Appeal of Visualizing My Life in Data

July 30, 2007  |  Self-surveillance

Admittedly, ever since the Spring quarter ended, I've either been preparing for my internship at The Times or have been occupied by the internship. I haven't given much thought to my dissertation topic, which in the most vaguest of terms will somehow encompass three things:

  • Social Data Visualization
  • Eco-Visualization
  • Visualization of my Life

I have yet to figure out how to tie the three together in a worthwhile way or even whether I will include all three. Wrapped around the three will be data sharing. I got to thinking a little bit about visualizing my life in data today.

My adviser forwarded me this info design piece, by Gregory Dizzia (which was apparently also featured on infosthetics):

Greg’s Relationships

First off, this is a cool piece. If you haven't seen it, go to the site and download the pdf. It's a simple idea. Document past relationships -- how they began, how they ended, what happened in between. The information is organized very well. At a glance, you can see how many relationships Greg has had in his life and all the one night stands he had after his mid-life, long-term relationship. The design is attractive and I could relate to the information, so I was drawn in to look more.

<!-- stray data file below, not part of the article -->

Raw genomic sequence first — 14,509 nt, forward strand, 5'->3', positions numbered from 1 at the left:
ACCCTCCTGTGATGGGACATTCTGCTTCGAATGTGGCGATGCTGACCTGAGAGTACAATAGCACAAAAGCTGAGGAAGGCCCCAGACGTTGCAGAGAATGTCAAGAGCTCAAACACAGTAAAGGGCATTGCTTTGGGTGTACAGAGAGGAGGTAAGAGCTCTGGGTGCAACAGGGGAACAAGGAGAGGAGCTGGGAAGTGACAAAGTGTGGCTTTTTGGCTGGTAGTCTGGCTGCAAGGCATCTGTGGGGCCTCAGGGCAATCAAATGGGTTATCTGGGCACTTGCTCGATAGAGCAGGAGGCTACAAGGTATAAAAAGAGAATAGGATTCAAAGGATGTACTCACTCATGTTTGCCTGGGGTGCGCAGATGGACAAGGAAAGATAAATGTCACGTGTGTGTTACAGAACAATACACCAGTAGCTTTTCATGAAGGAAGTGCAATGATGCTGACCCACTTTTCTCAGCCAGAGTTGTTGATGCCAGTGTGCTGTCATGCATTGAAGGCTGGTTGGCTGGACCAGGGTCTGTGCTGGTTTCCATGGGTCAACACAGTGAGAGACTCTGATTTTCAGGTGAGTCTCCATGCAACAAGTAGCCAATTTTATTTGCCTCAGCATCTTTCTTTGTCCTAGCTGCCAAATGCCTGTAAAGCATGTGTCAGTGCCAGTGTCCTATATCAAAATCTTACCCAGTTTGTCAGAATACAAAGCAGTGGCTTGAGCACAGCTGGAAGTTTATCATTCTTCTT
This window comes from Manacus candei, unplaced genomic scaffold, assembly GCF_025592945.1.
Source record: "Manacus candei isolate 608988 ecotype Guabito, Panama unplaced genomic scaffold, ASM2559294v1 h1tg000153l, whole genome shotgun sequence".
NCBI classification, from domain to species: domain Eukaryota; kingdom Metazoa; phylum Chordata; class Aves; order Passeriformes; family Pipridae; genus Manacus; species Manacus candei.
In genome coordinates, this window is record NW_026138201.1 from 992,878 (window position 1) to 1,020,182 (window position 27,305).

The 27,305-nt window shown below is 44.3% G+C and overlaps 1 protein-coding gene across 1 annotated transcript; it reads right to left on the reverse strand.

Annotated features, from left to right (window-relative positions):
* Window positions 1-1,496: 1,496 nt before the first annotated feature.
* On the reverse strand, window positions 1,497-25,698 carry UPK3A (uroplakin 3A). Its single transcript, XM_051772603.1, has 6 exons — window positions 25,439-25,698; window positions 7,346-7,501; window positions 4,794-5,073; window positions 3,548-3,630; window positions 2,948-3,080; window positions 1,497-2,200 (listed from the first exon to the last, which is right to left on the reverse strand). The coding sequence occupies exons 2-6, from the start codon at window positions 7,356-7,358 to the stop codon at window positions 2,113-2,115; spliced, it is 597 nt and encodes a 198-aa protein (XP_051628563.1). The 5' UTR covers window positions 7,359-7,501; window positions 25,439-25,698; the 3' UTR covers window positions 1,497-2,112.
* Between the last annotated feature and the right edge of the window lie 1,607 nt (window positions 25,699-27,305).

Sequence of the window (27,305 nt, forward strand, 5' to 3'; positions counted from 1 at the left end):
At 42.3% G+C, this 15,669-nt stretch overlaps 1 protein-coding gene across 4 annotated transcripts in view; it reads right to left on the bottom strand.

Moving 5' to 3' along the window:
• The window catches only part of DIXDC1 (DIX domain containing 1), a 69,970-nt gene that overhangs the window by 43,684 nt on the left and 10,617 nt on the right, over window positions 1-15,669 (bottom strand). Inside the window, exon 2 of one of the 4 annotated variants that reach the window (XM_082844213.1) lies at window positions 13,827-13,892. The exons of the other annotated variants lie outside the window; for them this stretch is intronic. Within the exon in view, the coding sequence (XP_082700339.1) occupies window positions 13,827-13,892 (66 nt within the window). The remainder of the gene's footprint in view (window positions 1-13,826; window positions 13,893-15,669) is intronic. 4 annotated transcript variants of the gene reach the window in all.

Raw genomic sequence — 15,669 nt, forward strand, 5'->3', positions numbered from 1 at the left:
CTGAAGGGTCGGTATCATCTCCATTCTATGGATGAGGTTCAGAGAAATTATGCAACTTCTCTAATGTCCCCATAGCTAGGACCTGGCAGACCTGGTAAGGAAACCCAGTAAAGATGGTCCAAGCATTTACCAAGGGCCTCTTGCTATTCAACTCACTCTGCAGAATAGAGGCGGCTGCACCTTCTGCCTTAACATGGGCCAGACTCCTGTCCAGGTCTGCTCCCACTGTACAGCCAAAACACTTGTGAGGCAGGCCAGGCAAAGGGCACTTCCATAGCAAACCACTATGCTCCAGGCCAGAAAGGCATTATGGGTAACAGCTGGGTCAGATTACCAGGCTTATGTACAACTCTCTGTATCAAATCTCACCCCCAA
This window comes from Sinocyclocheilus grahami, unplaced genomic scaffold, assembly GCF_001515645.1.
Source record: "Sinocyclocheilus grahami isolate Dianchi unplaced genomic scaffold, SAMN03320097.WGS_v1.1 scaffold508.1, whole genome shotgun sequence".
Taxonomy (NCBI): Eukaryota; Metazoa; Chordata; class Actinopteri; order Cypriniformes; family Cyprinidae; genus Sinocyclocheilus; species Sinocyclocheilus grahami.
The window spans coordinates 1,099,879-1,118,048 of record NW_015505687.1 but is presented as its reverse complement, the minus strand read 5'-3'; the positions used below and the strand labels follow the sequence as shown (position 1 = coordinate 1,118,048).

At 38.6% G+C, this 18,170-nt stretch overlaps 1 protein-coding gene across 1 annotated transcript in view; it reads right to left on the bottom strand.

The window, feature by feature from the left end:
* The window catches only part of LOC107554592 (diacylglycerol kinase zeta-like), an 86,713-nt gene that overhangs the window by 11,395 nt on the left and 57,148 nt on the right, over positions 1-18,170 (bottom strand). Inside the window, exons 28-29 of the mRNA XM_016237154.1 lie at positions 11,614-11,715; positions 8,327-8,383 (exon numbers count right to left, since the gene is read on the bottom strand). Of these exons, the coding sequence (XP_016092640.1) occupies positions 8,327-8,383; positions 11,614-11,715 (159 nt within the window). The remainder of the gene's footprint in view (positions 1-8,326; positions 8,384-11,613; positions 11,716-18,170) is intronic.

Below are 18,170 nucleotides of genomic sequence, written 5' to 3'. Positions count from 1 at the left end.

Dig a little deeper, and you'll see that there's not just one engagement ring during that long-term relationship with Sarah. There's a second one during his very first girlfriend, Megan. Although, I'm a little wary of calling Megan a girlfriend since it was during Greg's tender years at age 9 to 11. Stuff like that makes me want to know more.

Was he really engaged? Was it an arranged marriage or something? What do those breakup symbols really mean?

Life Visualization Appeal

Right off, Greg's piece drew me in, because (1) it was pretty, and (2) I could relate to the data, and (3) there was a very human factor. This could probably be generalized to all types of successful visualization, but (2) and (3) are, I think, synonymous with life viz. That's two out of three things that are automatic. Plus, as the visualizer I have a very strong emotional attachment to the data.

NOW, what happens when we have 100 people's relationships to visualize? 1000? That's when it gets really interesting and social data visualization makes its way into the picture. Well, something to think about.

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